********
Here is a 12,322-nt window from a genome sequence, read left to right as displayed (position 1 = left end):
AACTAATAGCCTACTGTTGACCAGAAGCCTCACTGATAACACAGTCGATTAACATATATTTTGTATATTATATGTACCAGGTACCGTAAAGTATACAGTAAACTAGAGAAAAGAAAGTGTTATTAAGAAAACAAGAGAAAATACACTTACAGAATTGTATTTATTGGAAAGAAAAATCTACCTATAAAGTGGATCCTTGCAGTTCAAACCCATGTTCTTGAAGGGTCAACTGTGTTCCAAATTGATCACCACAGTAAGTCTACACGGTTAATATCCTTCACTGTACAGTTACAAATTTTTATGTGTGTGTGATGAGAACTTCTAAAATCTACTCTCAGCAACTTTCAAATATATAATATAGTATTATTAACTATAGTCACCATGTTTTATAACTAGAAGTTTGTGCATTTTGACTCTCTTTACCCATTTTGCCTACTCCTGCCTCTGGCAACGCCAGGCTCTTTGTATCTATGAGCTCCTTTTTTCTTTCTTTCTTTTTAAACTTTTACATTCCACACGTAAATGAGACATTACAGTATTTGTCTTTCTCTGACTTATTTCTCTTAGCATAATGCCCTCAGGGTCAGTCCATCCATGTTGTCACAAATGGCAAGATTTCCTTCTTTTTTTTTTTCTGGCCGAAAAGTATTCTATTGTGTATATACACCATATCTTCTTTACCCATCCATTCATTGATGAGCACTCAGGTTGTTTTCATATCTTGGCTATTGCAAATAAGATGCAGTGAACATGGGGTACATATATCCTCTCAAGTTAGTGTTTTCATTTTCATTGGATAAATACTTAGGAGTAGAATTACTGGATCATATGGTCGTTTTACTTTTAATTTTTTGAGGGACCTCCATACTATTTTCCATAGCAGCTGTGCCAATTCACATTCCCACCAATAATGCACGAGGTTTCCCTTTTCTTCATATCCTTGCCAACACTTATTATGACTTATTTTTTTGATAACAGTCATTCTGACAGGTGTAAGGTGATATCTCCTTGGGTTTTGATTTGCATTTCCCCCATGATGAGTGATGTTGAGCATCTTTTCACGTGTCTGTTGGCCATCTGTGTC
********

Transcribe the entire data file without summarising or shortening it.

Here is a 12,322-nt window from a genome sequence, read left to right as displayed (position 1 = left end):
AACTAATAGCCTACTGTTGACCAGAAGCCTCACTGATAACACAGTCGATTAACATATATTTTGTATATTATATGTACCAGGTACCGTAAAGTATACAGTAAACTAGAGAAAAGAAAGTGTTATTAAGAAAACAAGAGAAAATACACTTACAGAATTGTATTTATTGGAAAGAAAAATCTACCTATAAAGTGGATCCTTGCAGTTCAAACCCATGTTCTTGAAGGGTCAACTGTGTTCCAAATTGATCACCACAGTAAGTCTACACGGTTAATATCCTTCACTGTACAGTTACAAATTTTTATGTGTGTGTGATGAGAACTTCTAAAATCTACTCTCAGCAACTTTCAAATATATAATATAGTATTATTAACTATAGTCACCATGTTTTATAACTAGAAGTTTGTGCATTTTGACTCTCTTTACCCATTTTGCCTACTCCTGCCTCTGGCAACGCCAGGCTCTTTGTATCTATGAGCTCCTTTTTTCTTTCTTTCTTTTTAAACTTTTACATTCCACACGTAAATGAGACATTACAGTATTTGTCTTTCTCTGACTTATTTCTCTTAGCATAATGCCCTCAGGGTCAGTCCATCCATGTTGTCACAAATGGCAAGATTTCCTTCTTTTTTTTTTTCTGGCCGAAAAGTATTCTATTGTGTATATACACCATATCTTCTTTACCCATCCATTCATTGATGAGCACTCAGGTTGTTTTCATATCTTGGCTATTGCAAATAAGATGCAGTGAACATGGGGTACATATATCCTCTCAAGTTAGTGTTTTCATTTTCATTGGATAAATACTTAGGAGTAGAATTACTGGATCATATGGTCGTTTTACTTTTAATTTTTTGAGGGACCTCCATACTATTTTCCATAGCAGCTGTGCCAATTCACATTCCCACCAATAATGCACGAGGTTTCCCTTTTCTTCATATCCTTGCCAACACTTATTATGACTTATTTTTTTGATAACAGTCATTCTGACAGGTGTAAGGTGATATCTCCTTGGGTTTTGATTTGCATTTCCCCCATGATGAGTGATGTTGAGCATCTTTTCACGTGTCTGTTGGCCATCTGTGTC